Graphic Processor Units (GPUs) on the latest models of computer graphic cards generate significant amounts of heat. In fact, the required dissipation rate is so large that cooling fans mounted on heat-sinks must be used to maintain satisfactory GPU temperatures. The packaging of these fans is small and similar designs have been used for cooling of electronic packaging for decades. The appropriate application of these fans as well as their optimal design for minimal noise generation and maximum air movement has not kept pace with that of large industrial sized fans. Where space limitations allow and heat transfer requirements dictate, blower type fans are implemented because they are capable of delivering relatively high flow rates in high impedance environments when they are compared to more traditional axial flow fans. The operation of these blower fans, particularly at high speeds, results in the generation of noise which is experienced by the user. Both computer manufacturers and consumers alike have deemed this noise to be excessive and annoying. The fan model predictions and the operational reality of the higher fan speeds needed to deliver increased air flow both lead to the reality of higher noise levels. The purpose of this study was to experimentally investigate the realized thermal and acoustic performance of a blower style fan-sink mounted on an advanced graphics port (AGP) card. The goal of this investigation was to determine what thermal benefits of higher flow rate are realized by the blower fan at the expense of increased noise emissions. The experimental results of thermal measurement results spanning the operating speed of the fan are presented and accompanied by the noise data. These data include both traditional acoustic analysis techniques using sound pressure and power level measurements as well as psychoacoustic metrics. The result of the thermal testing suggests that the rate of improvement in thermal performance decreases as the blower fan speed increases. As expected, an increase in noise level was also observed. Of particular interest were the results of the psychoacoustic analysis which indicate a similar detrimental effect with increased fan speed for some metrics, while other metrics indicate no change across the operating speed range of the blower fan.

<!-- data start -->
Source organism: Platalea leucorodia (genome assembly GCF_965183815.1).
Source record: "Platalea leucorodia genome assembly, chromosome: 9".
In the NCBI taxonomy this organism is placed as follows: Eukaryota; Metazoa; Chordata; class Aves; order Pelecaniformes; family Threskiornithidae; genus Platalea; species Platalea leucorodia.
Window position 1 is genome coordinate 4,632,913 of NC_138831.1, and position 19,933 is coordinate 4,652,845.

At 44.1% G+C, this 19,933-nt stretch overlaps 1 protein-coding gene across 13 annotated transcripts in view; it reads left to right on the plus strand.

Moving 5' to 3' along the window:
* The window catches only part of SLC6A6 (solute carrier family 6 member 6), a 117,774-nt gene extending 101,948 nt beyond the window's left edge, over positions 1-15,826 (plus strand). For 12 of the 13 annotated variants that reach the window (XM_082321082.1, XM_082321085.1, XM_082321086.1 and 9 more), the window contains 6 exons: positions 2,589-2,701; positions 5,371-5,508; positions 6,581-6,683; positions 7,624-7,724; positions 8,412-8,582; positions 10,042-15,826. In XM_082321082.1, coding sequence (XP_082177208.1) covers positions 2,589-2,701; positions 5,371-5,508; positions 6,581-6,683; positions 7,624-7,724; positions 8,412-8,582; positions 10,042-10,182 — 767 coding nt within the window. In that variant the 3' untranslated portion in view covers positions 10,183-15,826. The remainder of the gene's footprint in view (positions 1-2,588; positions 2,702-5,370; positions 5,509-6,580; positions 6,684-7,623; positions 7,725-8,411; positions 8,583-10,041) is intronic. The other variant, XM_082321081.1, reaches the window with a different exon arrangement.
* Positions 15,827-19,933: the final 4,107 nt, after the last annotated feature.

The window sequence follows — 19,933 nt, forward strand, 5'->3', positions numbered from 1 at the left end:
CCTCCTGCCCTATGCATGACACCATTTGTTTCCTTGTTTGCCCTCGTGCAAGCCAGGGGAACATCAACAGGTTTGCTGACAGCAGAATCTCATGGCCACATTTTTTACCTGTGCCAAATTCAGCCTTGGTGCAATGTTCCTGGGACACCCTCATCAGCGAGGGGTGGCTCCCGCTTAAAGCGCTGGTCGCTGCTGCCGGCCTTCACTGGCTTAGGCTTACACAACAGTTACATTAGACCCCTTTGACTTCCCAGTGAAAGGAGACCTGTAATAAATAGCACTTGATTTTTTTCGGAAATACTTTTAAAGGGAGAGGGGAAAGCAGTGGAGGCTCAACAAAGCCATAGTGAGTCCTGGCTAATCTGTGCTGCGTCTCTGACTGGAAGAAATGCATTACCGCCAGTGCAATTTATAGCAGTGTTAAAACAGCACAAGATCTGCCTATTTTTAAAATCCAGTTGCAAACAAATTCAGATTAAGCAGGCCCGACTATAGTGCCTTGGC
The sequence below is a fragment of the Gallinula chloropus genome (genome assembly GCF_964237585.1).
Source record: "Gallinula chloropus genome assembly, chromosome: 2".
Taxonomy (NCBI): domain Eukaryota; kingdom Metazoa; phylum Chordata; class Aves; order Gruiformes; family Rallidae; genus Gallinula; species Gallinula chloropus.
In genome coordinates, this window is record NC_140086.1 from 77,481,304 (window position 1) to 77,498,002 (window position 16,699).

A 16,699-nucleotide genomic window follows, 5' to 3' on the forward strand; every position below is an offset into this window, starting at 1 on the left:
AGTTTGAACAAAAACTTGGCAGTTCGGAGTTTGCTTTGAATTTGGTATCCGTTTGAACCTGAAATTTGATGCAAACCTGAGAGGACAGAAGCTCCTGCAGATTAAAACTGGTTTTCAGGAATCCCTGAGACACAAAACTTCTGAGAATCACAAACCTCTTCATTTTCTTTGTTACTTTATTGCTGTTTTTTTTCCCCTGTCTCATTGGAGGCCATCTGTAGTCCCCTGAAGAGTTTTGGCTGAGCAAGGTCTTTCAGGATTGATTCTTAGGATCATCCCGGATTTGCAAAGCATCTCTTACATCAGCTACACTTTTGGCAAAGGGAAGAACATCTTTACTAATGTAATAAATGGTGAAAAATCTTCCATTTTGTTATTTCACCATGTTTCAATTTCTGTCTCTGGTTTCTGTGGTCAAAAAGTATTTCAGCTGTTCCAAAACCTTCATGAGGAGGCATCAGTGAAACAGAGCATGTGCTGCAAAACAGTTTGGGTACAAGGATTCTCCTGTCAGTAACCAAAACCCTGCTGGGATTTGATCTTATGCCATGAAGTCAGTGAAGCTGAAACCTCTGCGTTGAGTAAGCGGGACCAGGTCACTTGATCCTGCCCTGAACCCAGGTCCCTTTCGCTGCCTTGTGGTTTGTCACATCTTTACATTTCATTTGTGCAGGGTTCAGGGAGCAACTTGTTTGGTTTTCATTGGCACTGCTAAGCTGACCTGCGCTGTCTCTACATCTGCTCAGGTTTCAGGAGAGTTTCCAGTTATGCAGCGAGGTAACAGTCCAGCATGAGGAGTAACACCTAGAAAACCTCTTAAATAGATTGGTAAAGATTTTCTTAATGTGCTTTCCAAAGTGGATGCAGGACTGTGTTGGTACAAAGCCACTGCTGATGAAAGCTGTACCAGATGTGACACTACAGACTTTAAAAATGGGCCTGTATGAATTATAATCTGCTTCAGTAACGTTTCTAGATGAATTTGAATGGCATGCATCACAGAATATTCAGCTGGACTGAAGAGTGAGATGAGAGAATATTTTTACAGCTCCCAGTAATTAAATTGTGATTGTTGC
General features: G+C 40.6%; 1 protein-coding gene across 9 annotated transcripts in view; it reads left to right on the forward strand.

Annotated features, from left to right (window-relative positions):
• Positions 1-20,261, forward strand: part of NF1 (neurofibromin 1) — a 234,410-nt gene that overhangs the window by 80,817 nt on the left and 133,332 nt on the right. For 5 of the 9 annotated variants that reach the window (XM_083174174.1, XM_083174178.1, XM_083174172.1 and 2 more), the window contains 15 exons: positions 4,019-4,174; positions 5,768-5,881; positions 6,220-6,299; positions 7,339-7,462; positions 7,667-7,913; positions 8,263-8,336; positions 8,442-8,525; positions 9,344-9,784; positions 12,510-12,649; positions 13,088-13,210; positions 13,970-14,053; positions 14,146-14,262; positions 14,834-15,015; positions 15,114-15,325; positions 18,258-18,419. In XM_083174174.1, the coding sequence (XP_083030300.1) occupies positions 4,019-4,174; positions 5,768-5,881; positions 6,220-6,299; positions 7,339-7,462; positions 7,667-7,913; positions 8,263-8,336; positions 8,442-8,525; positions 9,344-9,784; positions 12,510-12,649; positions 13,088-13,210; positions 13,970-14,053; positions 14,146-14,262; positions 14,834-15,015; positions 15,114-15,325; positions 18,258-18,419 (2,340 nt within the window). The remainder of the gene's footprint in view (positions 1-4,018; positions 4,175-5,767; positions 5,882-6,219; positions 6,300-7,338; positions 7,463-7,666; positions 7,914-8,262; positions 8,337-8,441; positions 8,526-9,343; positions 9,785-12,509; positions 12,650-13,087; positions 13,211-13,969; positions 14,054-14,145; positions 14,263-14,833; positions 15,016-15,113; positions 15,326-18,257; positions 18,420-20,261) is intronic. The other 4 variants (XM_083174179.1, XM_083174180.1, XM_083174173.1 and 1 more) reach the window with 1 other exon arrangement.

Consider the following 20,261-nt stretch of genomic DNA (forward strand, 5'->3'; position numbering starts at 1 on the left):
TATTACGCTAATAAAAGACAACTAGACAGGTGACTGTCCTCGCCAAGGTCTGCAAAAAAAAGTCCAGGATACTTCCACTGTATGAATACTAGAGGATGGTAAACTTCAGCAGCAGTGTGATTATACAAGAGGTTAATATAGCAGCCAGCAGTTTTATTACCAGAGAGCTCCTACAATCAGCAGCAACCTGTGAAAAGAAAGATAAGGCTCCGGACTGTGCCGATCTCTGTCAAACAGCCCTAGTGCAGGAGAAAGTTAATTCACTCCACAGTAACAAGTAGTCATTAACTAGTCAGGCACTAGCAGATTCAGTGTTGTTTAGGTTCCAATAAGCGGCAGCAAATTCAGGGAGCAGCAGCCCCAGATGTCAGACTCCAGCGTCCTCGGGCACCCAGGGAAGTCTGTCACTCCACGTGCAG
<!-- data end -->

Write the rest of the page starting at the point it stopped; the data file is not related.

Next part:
This content is only available via PDF.
You do not currently have access to this content.